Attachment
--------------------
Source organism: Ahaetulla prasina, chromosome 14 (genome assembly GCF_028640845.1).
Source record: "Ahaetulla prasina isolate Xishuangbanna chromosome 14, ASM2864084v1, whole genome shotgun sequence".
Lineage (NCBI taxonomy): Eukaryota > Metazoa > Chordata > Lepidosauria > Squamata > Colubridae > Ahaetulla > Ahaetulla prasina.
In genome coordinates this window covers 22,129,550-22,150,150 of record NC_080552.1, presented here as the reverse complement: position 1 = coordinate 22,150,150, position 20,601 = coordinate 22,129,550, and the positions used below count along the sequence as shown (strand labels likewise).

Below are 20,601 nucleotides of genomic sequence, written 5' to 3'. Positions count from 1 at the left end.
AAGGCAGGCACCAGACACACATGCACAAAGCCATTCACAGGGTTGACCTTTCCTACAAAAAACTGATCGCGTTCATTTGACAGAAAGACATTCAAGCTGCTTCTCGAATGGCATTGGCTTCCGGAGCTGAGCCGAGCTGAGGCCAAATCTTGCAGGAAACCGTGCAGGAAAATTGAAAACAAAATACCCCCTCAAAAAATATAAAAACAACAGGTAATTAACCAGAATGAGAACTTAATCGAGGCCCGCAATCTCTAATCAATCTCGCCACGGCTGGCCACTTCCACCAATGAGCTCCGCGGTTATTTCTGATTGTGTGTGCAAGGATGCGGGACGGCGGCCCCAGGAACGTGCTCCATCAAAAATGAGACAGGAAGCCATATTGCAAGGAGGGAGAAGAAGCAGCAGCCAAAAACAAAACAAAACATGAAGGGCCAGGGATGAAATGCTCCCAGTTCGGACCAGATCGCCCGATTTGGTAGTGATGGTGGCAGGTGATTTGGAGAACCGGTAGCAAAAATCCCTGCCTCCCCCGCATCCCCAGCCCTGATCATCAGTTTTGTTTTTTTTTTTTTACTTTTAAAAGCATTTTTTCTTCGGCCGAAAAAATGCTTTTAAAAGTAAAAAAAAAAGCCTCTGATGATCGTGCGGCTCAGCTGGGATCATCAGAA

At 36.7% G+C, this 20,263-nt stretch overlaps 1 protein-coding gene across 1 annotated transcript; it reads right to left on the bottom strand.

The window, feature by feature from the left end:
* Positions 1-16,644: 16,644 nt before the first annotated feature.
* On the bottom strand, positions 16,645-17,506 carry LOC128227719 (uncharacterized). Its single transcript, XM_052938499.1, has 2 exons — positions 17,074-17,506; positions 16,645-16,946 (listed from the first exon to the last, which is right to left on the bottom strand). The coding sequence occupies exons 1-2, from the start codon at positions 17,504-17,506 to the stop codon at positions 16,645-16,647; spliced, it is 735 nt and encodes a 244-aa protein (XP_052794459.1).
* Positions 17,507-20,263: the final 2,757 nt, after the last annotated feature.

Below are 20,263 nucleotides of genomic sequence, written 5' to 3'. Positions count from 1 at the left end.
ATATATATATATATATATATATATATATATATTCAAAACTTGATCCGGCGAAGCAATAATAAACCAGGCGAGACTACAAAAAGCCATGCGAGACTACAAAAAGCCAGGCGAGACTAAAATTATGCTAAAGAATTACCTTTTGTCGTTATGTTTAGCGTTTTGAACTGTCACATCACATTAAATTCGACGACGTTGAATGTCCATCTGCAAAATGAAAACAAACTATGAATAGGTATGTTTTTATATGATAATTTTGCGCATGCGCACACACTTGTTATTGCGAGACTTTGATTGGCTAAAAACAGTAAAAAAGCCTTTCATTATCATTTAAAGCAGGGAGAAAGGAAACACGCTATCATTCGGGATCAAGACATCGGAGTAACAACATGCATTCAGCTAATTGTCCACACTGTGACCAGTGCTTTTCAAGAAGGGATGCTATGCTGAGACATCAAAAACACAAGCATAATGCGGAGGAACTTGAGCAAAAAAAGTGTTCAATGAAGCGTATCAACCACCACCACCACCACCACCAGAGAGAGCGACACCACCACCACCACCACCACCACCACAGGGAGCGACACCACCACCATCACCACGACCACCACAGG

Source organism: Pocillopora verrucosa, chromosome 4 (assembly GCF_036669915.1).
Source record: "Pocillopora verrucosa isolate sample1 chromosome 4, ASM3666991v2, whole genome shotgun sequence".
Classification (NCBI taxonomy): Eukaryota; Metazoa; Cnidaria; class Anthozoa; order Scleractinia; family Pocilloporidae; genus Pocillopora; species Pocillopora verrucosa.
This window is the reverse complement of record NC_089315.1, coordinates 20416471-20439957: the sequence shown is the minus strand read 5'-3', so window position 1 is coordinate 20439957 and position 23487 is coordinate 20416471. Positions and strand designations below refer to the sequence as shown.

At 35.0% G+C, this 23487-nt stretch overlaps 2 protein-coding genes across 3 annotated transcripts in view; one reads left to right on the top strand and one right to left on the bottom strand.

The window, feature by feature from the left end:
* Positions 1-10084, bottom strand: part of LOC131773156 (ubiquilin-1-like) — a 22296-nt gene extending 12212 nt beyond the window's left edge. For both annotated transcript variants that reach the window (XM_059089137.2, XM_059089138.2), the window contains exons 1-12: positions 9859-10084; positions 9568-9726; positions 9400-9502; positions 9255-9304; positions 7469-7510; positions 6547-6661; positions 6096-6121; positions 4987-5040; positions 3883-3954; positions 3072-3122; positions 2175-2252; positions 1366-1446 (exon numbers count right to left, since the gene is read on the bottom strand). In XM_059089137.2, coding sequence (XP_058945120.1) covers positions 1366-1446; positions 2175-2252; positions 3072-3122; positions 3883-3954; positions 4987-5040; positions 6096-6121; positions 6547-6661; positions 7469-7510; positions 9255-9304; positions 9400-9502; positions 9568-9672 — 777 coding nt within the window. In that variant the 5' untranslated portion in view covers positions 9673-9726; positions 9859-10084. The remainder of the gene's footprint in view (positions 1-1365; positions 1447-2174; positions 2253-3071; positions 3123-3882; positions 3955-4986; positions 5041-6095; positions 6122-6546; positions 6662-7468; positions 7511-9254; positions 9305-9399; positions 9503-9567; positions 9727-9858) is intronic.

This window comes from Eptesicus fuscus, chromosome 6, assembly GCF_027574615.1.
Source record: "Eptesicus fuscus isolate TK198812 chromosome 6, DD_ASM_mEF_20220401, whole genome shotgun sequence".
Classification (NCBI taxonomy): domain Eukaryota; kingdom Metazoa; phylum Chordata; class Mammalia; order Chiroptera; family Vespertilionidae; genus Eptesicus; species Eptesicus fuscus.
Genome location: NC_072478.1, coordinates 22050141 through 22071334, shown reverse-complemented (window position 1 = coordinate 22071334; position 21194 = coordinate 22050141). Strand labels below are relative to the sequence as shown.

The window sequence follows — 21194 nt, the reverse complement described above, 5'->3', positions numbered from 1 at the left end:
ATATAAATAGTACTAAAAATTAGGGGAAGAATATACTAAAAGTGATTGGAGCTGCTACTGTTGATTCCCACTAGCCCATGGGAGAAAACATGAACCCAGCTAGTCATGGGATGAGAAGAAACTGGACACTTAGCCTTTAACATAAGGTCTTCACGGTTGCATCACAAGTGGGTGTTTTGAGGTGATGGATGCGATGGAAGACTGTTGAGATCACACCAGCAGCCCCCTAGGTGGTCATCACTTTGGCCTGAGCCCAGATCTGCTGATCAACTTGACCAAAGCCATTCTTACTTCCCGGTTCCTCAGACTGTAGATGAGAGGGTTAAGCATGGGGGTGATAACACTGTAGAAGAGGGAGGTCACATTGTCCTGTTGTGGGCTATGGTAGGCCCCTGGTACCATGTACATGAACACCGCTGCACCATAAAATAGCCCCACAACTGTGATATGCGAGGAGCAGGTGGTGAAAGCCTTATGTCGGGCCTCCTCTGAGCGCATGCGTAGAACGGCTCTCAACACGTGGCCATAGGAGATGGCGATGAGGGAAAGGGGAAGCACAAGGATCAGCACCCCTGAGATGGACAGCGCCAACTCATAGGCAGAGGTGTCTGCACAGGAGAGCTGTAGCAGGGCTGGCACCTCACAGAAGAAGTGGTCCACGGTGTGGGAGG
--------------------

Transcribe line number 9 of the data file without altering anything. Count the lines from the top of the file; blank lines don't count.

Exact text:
* Positions 1-16,644: 16,644 nt before the first annotated feature.